Mon. Jan 17th, 2022

Before seeing “The Black Dahlia,” it is important to know that the movie is based on the fictional novel by James Ellroy, not the true, unsolved murder of Elizabeth Short. This information may have curbed my disappointment since the “Black Dahlia Murder” is one of L.A.’s most infamous and gruesome unsolved crimes. In 1947, twenty-two-year-old Elizabeth Short was found bruised, beaten, and naked in a field. Her torso was cut in half and her mouth sliced open from ear-to-ear. Her murder shocked the nation. However, this movie strays so far from the actual murder that it should not even have been titled “The Black Dahlia.”

“The Black Dahlia,” directed by Brian De Palma, is set in post-WWII Los Angeles. The movie focuses on two fictional detectives, Dwight “Bucky” Bleichart (Josh Hartnett) and his partner, Lee Blanchard (Aaron Eckhart). Originally, they are tracking a child rapist when the mutilated body of aspiring actress, Elizabeth Short (Mia Kirshner), is found. Lee becomes obsessed with the case and fights to get himself and Bucky assigned to the taskforce. Investigating Elizabeth’s background leads Bucky to wealthy heiress, Madeline Linscott (Hilary Swank), with whom he starts a relationship. There is also an undeniable attraction between Bucky and Lee’s girlfriend, ex-prostitute, Kay (Scarlett Johansson).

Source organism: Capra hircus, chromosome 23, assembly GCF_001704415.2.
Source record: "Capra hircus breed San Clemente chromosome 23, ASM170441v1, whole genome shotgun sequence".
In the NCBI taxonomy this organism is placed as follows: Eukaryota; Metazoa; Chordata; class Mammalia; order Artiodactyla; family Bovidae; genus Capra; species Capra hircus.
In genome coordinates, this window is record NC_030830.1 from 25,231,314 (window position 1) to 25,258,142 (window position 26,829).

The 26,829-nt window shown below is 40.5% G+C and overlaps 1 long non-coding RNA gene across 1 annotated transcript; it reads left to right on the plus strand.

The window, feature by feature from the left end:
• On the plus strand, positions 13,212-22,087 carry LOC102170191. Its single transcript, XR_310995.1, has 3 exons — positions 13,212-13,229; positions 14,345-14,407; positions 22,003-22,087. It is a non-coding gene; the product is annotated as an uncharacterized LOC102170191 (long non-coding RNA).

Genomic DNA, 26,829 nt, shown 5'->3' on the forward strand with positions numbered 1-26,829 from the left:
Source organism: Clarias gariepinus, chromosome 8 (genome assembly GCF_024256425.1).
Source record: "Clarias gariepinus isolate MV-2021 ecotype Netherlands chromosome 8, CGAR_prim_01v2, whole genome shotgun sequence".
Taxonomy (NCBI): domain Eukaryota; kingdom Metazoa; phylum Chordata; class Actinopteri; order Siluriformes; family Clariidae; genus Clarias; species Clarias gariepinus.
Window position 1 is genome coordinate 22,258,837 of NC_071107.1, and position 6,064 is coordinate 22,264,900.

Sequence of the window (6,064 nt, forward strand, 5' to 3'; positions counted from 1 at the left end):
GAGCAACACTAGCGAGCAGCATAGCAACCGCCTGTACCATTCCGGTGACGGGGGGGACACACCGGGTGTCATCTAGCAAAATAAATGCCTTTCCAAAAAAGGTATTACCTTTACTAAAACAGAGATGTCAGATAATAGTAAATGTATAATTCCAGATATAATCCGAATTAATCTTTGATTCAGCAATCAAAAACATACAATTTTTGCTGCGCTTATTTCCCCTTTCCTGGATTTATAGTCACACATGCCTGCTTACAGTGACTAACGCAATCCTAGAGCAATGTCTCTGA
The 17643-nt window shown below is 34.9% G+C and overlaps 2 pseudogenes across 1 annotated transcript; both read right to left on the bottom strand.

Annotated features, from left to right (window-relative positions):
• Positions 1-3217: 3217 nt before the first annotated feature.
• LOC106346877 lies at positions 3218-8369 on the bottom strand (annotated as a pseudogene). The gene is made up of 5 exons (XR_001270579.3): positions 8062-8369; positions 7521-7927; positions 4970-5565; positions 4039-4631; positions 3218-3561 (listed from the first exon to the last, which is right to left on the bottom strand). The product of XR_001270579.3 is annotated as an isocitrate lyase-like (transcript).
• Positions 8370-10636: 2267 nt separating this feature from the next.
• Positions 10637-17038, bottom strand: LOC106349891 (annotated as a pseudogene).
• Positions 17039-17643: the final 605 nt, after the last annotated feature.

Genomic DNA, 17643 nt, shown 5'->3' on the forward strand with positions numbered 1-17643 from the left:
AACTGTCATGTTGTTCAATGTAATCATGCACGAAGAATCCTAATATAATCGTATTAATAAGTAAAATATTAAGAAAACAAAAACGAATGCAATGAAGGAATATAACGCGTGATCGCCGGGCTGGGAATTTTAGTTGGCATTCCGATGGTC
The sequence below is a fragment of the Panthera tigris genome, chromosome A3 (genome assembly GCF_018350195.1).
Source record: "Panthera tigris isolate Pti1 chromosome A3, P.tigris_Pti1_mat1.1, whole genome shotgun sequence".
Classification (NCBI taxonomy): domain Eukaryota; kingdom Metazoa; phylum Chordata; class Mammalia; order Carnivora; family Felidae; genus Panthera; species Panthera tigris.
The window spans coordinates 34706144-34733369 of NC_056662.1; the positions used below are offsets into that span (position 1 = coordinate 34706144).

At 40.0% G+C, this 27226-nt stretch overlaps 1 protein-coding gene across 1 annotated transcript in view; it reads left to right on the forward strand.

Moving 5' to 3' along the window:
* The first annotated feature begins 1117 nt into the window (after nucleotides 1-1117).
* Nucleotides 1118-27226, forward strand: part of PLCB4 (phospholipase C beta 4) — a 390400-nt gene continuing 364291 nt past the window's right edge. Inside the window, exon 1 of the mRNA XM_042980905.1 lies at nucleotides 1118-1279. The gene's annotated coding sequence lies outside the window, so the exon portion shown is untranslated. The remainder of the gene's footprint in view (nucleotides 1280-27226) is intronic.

With all the great actors in “The Black Dahlia,” one would think this movie would be an instant hit. Unfortunately, most of the acting is not particularly moving and most of the roles could have been played by far less talented actors. Although the set design and costumes are convincing of the time period, the actors unfortunately are not. Being a Scarlett Johansson fan, I was disappointed in her attempt to play a seductive, pseudo-trophy housewife fell agonizingly short.

The twists and turns of “The Black Dahlia’s” plot are not exciting, but rather so confusing that, by the end, it takes great effort to piece together the reasoning behind it all. Even with Bucky giving a spoken explanation to end the movie, it was difficult to understand the conclusion. With better acting, a less confusing plot and perhaps some more gore, this movie could have received a better review. However, my advice is not to waste your money or two hours of your time.

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